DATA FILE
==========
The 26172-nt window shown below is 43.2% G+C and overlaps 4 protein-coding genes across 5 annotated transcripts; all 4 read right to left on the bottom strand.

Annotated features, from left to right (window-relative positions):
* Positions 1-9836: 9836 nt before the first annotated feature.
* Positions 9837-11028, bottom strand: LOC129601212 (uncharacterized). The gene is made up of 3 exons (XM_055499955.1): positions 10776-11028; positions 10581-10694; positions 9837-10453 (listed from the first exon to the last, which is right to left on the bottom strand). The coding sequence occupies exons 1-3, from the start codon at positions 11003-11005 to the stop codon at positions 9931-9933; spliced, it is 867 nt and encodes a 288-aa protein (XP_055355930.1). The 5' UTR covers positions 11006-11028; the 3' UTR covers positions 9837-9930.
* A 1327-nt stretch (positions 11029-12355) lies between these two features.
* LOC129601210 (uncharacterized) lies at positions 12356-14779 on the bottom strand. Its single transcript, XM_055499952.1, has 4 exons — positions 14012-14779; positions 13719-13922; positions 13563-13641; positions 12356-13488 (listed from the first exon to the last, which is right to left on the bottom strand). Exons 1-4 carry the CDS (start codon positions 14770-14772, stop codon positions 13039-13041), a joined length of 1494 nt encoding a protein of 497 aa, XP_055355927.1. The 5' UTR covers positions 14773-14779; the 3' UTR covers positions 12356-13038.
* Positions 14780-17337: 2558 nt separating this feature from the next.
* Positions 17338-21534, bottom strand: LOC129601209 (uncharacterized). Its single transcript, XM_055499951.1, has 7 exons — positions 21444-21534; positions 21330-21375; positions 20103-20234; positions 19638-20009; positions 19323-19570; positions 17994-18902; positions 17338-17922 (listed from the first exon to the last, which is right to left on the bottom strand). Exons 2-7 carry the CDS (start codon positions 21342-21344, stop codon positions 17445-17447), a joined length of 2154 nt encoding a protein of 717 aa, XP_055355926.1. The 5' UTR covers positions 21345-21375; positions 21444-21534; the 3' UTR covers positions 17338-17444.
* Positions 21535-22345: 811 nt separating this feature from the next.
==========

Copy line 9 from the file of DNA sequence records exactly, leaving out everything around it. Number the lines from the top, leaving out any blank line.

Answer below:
* Positions 21535-22345: 811 nt separating this feature from the next.